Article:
Hot water cornbread is an older cousin to the cornbread that most people are accustomed to today. Or maybe hot water cornbread is a distant great-granduncle to the typical stuff, since according to Sean Brock, the grand-master of all things Southern Cooking, it predates regular cornbread quite a bit.
Hot water cornbread is a treat not too commonly found outside of the Southern United States. It’s more of a corn fritter than a slice of corn cake. Crispy on the outside and creamy-soft on the inside.
A common way to serve it in the south is with a good drizzle of honey on top. It also goes excellent with a pot of beans, like in one of the recipes below:
There are as many ways to cook hot water cornbread as there are home cooks in the Southern United States. Right or wrong, this is the way we like to do it when we’re out camping.
Since we’re cooking for people who don’t mind getting out and camping and hiking, we didn’t make the diet version. It’s got a little lard in it. You might want the calories after your hike.
It tastes better with lard anyway, so we’ll lie to ourselves as much as we want about how many calories we’ll burn in the morning.
Cooking Your Hot Water Cornbread
A heavy cast-iron skillet is the way to go when pan-frying in the boonies. The heat retention in the skillet will help keep things consistent in the wind.
Related: Learn how to season your cast iron.
We recommend an instant-read thermometer because likely you won’t be accustomed to cooking on your camp stove or a fire grate. You won’t have a feel for the oil temperature like you would your home oven. Too little heat and you’ll have greasy cornbread, too much and it’ll burn before it’s cooked through.
An instant-read thermometer is a critical camping tool for this reason. It should be in every camp cook’s kitchen kit.
On Sugar and Cornbread
There is some drama in the South on whether or not sugar belongs in cornbread.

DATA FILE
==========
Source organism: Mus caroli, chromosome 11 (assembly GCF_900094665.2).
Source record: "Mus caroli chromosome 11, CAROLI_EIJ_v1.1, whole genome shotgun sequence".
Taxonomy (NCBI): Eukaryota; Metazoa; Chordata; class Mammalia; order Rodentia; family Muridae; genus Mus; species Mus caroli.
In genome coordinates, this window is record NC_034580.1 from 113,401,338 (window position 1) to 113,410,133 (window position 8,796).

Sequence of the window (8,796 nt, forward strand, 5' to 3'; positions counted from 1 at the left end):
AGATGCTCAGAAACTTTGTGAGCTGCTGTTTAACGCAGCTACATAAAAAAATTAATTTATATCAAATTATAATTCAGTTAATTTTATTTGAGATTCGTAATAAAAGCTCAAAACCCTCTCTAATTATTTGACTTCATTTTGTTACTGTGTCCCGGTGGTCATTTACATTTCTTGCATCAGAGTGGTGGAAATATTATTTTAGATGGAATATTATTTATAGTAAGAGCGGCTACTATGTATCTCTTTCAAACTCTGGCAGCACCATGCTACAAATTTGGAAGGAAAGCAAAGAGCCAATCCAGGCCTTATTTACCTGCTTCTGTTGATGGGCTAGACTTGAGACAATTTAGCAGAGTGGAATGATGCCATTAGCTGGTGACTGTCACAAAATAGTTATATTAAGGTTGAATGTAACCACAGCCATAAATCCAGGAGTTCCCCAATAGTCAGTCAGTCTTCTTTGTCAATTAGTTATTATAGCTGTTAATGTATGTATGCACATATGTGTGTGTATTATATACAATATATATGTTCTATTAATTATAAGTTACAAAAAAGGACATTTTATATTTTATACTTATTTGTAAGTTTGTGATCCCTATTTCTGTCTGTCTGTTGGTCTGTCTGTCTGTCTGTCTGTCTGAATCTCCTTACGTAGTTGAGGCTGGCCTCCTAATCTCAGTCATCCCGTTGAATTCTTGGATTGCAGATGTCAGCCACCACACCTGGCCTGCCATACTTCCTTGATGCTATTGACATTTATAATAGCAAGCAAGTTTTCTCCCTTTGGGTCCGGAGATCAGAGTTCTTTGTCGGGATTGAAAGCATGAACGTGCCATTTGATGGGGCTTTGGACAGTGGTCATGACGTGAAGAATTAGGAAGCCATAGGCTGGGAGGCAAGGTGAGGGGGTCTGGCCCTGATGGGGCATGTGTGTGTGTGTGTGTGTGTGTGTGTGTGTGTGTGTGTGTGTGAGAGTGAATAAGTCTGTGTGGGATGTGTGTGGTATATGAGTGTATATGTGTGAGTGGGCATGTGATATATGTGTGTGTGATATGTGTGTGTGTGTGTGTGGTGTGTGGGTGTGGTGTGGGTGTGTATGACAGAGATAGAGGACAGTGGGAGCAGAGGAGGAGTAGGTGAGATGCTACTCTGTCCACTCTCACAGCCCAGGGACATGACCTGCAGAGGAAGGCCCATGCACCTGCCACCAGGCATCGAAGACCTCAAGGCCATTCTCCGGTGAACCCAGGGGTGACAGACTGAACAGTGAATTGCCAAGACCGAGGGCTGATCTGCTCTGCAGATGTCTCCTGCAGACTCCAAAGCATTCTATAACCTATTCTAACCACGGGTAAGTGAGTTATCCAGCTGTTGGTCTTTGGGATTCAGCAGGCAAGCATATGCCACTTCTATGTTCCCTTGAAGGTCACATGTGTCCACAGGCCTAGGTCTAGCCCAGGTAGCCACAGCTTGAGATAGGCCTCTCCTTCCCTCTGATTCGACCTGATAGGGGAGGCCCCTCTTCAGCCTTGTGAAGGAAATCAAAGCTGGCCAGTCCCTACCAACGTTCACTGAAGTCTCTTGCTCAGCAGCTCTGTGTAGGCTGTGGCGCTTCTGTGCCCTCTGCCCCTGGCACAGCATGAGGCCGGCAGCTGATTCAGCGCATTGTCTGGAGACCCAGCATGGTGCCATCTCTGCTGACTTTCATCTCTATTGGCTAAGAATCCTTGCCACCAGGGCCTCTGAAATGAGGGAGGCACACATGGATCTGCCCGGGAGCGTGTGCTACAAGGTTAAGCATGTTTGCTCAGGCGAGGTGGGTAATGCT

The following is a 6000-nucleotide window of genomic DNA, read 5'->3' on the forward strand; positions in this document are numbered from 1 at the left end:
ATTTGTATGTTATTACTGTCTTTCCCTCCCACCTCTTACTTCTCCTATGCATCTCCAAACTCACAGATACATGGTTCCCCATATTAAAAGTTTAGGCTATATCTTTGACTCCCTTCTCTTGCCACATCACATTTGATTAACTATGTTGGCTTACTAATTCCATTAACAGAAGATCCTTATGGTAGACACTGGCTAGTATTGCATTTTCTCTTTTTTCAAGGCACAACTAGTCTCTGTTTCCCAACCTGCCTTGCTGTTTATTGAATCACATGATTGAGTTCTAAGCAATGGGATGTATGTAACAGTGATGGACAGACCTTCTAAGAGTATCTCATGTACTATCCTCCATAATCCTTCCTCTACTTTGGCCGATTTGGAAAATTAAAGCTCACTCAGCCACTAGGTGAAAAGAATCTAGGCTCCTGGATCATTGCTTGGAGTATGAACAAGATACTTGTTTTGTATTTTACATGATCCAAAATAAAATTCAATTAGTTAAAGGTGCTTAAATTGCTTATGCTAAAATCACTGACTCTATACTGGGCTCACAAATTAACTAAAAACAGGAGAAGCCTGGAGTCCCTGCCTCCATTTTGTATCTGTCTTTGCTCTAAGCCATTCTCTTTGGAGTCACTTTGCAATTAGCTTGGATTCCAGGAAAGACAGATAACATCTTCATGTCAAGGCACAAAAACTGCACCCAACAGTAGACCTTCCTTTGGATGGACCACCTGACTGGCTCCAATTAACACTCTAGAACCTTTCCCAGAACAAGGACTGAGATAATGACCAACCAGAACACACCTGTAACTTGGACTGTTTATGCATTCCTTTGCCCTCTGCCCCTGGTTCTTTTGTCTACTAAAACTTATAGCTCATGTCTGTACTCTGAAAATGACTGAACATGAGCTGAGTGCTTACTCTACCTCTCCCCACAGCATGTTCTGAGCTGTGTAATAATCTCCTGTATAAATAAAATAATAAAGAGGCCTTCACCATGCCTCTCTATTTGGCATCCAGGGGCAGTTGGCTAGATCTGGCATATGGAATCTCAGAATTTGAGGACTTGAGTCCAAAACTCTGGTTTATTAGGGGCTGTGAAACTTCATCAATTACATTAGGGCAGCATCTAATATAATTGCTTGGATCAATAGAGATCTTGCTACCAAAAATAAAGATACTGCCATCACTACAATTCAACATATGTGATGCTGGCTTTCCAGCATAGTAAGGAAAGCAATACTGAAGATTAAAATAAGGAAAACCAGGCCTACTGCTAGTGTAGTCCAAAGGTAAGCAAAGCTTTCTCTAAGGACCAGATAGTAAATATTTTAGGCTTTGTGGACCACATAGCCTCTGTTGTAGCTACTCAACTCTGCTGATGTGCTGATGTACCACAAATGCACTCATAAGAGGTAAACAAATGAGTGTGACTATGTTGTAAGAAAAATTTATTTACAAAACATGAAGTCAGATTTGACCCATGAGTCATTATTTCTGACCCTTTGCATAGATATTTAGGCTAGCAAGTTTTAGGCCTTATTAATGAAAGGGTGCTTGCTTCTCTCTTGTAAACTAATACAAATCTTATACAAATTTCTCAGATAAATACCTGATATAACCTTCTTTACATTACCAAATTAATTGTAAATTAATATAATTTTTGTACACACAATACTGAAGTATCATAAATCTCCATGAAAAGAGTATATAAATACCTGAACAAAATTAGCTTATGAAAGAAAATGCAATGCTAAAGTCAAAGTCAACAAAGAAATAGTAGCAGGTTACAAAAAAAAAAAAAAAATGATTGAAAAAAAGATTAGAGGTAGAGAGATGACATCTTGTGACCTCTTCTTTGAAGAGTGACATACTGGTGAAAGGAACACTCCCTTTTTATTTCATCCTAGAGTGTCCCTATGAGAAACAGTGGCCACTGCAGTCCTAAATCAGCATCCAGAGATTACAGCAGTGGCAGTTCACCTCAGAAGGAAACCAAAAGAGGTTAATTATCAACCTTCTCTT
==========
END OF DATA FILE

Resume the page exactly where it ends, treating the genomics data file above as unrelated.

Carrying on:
I’ll be hated by some for my opinion here, but what the heck, I’m going to give it to you anyway. Maybe my Southerner card will get revoked.
Not all cornmeal is created equal. The cheap stuff is far, far inferior to a premium stone-ground cornmeal.
The process that is used in making cheap, mass-produced cornmeal reduces the sweetness of the corn and brings out a sour flavor. Adding sugar helps offset this.
My understanding is that the cheap cornmeal is ground at high speed in a steel mill. This produces heat from friction that destroys some of the sweetness.
If you want to make this without the sugar, I highly recommend buying a super premium fine-ground yellow cornmeal that is produced in the old school way. Something like Palmetto Farms.
Since I used cheap cornmeal in this recipe, I’ve added sugar. Not enough to make it sweet, but enough to offset the sourness. If you want it sweet, add more.
Camping Hot Water Cornbread
- 2 cups Boiling water
- 2 cups Yellow cornmeal
- 2 tsp. Morton's Kosher Salt
- 1 tbs. White sugar
- 2 tbs. Lard or shortening – (I used lard in mine)
- Vegetable oil – (for frying)
Before You Leave Home
- Combine cornmeal, salt, and sugar. Whisk well. Put into a zip-top bag or other container.
- Put the lard or shortening into a small plastic container.
Cooking at the Campsite
- Bring water to boil and slowly stir in cornmeal mixture until fully combined.
- Add the lard and stir in until melted and combined.
- Remove from heat and let cool for five minutes.
- Make disks approximately 2 inches in diameter and 1/2 inch thick. Use a large spoon as a guide.
- Fill your frying pan 1/4 inch deep with vegetable oil. Heat until 350-375° F (your temperature probe should help determine the temperature).
- Fry until light brown (2-3 minutes) then flip and fry an additional 2-3 minutes.
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